Scratchbuilding With Card, Styrene and Texture Sheets

Now things are settling down after the house move I’ll soon have the space I need to actually start making some model structures so I thought I’d do a quick post on some of the techniques and materials that I intend to use when scratchbuilding structures.

Plan and tools by Ian Robins – Own work, CC BY-NC 2.0, View Image

I’ve built some simple structures from styrene in the past but I’ve been following a thread by grahame over on RMWeb forum that discusses card and styrene structure scratchbuilding; after seeing the amazing results he achieves, incredibly quickly too, I know I’d like to give card building a go.

Graham use mount board to build the core of the structure and styrene is added for details such as window glass, window frames, downpipes and guttering.

Most builders recommend using a mount-board that is less than 2mm thick, using double layers if necessary and adding floors and ceilings to help re-enforce the walls. Any cut-edges can be sealed with super glue and entire surfaces can be coated with a sealant such as shellac to prevent warping that can be caused by changes in humidity.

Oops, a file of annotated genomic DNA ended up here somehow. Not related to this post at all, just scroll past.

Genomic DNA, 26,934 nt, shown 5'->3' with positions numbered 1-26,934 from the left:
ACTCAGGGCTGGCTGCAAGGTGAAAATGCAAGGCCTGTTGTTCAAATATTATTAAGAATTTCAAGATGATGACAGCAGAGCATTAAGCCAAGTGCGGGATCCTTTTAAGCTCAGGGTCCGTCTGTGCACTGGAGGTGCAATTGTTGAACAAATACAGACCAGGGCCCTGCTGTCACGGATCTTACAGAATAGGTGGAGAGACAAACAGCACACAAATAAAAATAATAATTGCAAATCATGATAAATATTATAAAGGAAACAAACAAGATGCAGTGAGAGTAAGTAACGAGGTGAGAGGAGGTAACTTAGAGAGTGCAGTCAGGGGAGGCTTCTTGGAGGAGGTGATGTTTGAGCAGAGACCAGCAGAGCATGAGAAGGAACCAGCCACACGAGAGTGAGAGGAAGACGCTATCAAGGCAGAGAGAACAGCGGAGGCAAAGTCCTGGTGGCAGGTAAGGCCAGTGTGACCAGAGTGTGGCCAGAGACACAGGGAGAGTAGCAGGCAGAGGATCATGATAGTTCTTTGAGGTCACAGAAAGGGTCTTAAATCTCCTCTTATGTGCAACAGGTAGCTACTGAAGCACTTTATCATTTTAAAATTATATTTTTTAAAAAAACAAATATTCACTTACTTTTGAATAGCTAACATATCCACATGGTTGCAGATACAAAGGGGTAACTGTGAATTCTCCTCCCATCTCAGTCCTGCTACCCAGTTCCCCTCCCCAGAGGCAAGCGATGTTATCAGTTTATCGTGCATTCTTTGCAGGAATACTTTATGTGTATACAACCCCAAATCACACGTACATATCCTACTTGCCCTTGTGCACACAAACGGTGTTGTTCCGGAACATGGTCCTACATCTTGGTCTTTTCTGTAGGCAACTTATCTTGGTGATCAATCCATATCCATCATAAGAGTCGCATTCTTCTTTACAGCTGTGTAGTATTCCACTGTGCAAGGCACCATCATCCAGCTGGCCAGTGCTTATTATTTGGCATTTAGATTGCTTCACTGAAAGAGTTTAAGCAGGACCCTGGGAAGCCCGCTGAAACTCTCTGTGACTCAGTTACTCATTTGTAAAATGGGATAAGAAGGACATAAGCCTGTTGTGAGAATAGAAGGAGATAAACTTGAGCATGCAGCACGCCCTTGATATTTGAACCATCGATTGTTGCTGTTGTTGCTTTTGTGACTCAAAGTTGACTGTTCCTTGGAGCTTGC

Graham also uses Redotex sheets for details such as slate roofs, corrugated iron and paving. Apart from the slate, these are all materials that would be quite difficult to replicate realistically any other way in N scale. The sheets are available in a wide range of scales and although relatively expensive compared to the other materials involved do look very convincing.

When I’ve had a go at either card or styrene scratchbuilding in the past I’ve struggled with making accurate, neat corners. When designing, I’d usually fail to account for the overlap at corners or have to use butt joints but this time I’ve purchased in a Jakar mount cutter so I can cut 45 degree angles into the mount board for nice, clean corners.

The mount cutter should also be useful for cutting straight edges but being quite large I’m not sure how useful it will be for cutting smaller details like window openings.

I’ll let you know how I get on, but now it’s time to get building…

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